A Mariners executive said after the vote that the team should now be able to sign a new long-term lease to keep the club at the ballpark for the next 25 years.
The Metropolitan King County Council voted 5-4 Wednesday to approve $135 million in taxpayer funds for repairs at the Seattle Mariners ballpark, the second time the public will contribute significant money to help the ballclub.
A committee of the council hotly debated the team’s funding request over the five-hour hearing, which followed two other contentious meetings over the past several weeks. A final vote is set for Sept. 17.
The Mariners had requested $180 million for capital projects at the stadium, and said it would only sign a new 25-year lease to stay at the ballpark if the money was approved. The team’s current lease expires at the end of this year.
But council opponents had countered with a plan to give $25 million for Safeco Field and use the difference to build affordable housing.
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In the end, a majority of council members settled on what they considered a “compromise” in devoting $135 million over the 25-year lease. That last-minute plan was presented midway through the meeting.
Voting in favor were council members Joe McDermott, Reagan Dunn, Kathy Lambert, Claudia Balducci and Pete von Reichbauer. Council members Larry Gossett, Jeanne Kohl-Welles, Dave Upthegrove and Rod Dembowski voted against.
The council also voted 5-4 — along the same lines — to reject a proposal to put the issue on the February 2019 ballot as an advisory measure.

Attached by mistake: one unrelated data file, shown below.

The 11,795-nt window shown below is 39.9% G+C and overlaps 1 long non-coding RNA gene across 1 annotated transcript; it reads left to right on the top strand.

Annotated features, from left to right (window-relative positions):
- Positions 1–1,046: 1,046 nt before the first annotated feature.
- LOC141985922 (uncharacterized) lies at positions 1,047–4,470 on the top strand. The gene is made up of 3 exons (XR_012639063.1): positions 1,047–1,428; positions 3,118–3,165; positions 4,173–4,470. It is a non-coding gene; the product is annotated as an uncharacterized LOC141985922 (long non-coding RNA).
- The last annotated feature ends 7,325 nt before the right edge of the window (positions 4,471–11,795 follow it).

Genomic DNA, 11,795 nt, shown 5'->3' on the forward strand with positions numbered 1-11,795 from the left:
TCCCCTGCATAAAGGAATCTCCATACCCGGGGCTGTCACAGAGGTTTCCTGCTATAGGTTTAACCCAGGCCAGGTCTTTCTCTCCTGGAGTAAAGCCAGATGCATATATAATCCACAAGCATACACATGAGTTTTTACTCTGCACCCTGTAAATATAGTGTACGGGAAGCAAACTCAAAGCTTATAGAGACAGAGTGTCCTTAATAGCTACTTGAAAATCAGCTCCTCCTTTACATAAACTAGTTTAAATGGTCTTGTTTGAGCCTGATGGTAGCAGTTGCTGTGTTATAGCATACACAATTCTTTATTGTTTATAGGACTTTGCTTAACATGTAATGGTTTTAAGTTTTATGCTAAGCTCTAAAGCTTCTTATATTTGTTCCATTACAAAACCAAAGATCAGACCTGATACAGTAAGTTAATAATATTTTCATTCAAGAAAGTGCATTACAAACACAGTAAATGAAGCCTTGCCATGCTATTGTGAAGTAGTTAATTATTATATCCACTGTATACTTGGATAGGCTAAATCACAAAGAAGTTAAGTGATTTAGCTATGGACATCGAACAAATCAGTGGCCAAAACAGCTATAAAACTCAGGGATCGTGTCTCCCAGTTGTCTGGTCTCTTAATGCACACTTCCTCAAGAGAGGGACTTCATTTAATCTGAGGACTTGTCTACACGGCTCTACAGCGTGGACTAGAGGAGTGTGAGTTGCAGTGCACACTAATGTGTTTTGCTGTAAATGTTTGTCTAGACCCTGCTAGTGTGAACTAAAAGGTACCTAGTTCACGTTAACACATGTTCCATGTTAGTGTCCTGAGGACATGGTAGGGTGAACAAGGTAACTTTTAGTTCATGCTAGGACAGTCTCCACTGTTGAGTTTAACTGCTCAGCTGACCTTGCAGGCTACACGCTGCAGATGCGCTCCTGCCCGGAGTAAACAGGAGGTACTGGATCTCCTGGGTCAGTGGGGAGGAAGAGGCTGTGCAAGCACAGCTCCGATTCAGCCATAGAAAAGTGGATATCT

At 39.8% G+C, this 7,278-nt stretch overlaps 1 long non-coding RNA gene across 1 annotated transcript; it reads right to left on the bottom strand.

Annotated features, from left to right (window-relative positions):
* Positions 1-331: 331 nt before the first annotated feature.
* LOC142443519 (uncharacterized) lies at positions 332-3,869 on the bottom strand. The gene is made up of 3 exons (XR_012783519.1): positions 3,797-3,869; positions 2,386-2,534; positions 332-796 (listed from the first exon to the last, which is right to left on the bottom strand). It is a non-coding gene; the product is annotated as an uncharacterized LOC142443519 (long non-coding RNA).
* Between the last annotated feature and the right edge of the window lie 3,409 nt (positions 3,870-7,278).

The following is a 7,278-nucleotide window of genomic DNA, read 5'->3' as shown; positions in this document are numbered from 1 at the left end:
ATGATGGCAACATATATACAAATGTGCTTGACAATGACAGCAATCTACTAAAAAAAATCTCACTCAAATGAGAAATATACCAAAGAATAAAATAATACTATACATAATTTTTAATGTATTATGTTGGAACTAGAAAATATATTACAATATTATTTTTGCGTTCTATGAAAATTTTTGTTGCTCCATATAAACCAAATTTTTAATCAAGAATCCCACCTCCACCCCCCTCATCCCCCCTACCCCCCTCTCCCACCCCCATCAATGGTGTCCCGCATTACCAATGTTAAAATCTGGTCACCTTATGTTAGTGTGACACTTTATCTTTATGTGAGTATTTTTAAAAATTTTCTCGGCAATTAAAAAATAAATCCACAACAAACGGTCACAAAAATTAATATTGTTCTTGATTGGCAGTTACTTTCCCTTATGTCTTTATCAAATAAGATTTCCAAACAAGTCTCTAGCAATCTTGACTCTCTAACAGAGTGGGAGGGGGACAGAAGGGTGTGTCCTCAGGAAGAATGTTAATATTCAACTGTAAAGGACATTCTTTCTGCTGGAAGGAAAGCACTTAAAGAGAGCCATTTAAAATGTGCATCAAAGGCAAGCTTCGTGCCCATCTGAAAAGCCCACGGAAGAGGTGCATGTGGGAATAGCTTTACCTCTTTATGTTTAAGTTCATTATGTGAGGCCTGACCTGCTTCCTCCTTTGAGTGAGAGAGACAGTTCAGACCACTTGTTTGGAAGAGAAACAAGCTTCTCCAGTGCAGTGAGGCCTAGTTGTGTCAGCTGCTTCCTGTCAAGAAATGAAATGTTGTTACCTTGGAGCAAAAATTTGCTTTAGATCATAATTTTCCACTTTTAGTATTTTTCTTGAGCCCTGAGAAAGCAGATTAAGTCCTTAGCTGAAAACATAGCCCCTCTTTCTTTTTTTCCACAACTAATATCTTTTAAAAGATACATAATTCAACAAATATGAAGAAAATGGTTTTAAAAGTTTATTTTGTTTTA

After the meeting, Mariners General Counsel Fred Rivera said that while the money slated for the ballpark was “significantly less” than what the team proposed, he appreciated the council’s efforts.
He said the team would go back and talk with the Public Facilities District that oversees the stadium, but it expects the money will be enough to allow the team to sign a new 25-year lease. The team had never threatened to leave Seattle; instead, executives said the team would sign a short-term lease and then go back to the drawing board to figure out a long-term plan if the public funds were rejected.
The results are not expected to change when the council makes its final vote. Wednesday’s hearing was a committee meeting, even though all nine members are on the committee, so the council has to approve the funds again at a regular, full County Council meeting.
Dembowski noted the public could still file a referendum by petition to overturn the council’s vote, “and that may happen.”
The Mariners have argued that they are footing the bill for the majority of the $800 million in fixes, upgrades and maintenance planned over the full 25-year lease, and that the public had an obligation to help with its costs because it is a publicly-owned stadium.
The public in 1995 actually rejected taxpayer funding for what became Safeco Field, but the state Legislature ultimately approved taxes for the stadium anyway. Public funds financed $372 million of the $517 million cost of the ballpark, which is 19 years old.
Council members who supported the public funds noted the importance of the Mariners to the community but also the team’s potential to bring in tourism funds. The money is becoming available from motel/hotel taxes that will be freed up once bonds used to pay for CenturyLink Field are paid off in 2021.
Dunn said, “$5.4 million a year to keep up that stadium is tiny,” noting it was a fraction of 1 percent of the county’s roughly $10 billion a year budget.